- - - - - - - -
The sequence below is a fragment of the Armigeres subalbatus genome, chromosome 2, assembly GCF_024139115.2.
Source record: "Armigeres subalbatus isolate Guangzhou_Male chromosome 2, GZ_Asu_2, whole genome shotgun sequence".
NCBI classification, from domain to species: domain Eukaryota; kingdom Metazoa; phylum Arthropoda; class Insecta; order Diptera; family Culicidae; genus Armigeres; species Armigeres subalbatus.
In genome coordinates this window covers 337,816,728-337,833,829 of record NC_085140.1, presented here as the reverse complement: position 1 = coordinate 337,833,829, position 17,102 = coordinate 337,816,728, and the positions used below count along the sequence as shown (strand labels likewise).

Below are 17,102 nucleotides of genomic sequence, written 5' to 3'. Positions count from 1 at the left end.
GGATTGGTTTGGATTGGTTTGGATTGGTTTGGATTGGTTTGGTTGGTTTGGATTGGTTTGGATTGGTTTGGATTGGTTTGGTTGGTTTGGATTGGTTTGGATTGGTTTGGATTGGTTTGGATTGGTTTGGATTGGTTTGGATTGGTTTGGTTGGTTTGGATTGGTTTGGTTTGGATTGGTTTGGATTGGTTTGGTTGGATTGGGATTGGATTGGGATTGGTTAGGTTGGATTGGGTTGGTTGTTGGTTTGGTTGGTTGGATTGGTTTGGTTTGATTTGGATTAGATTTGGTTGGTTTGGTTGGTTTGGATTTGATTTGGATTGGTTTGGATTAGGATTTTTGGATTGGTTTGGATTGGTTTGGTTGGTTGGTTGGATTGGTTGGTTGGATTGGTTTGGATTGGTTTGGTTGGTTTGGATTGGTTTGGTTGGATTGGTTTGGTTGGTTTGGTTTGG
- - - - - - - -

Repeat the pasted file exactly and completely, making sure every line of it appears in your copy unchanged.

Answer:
The sequence below is a fragment of the Armigeres subalbatus genome, chromosome 2, assembly GCF_024139115.2.
Source record: "Armigeres subalbatus isolate Guangzhou_Male chromosome 2, GZ_Asu_2, whole genome shotgun sequence".
NCBI classification, from domain to species: domain Eukaryota; kingdom Metazoa; phylum Arthropoda; class Insecta; order Diptera; family Culicidae; genus Armigeres; species Armigeres subalbatus.
In genome coordinates this window covers 337,816,728-337,833,829 of record NC_085140.1, presented here as the reverse complement: position 1 = coordinate 337,833,829, position 17,102 = coordinate 337,816,728, and the positions used below count along the sequence as shown (strand labels likewise).

Below are 17,102 nucleotides of genomic sequence, written 5' to 3'. Positions count from 1 at the left end.
GGATTGGTTTGGATTGGTTTGGATTGGTTTGGATTGGTTTGGTTGGTTTGGATTGGTTTGGATTGGTTTGGATTGGTTTGGTTGGTTTGGATTGGTTTGGATTGGTTTGGATTGGTTTGGATTGGTTTGGATTGGTTTGGATTGGTTTGGTTGGTTTGGATTGGTTTGGTTTGGATTGGTTTGGATTGGTTTGGTTGGATTGGGATTGGATTGGGATTGGTTAGGTTGGATTGGGTTGGTTGTTGGTTTGGTTGGTTGGATTGGTTTGGTTTGATTTGGATTAGATTTGGTTGGTTTGGTTGGTTTGGATTTGATTTGGATTGGTTTGGATTAGGATTTTTGGATTGGTTTGGATTGGTTTGGTTGGTTGGTTGGATTGGTTGGTTGGATTGGTTTGGATTGGTTTGGTTGGTTTGGATTGGTTTGGTTGGATTGGTTTGGTTGGTTTGGTTTGG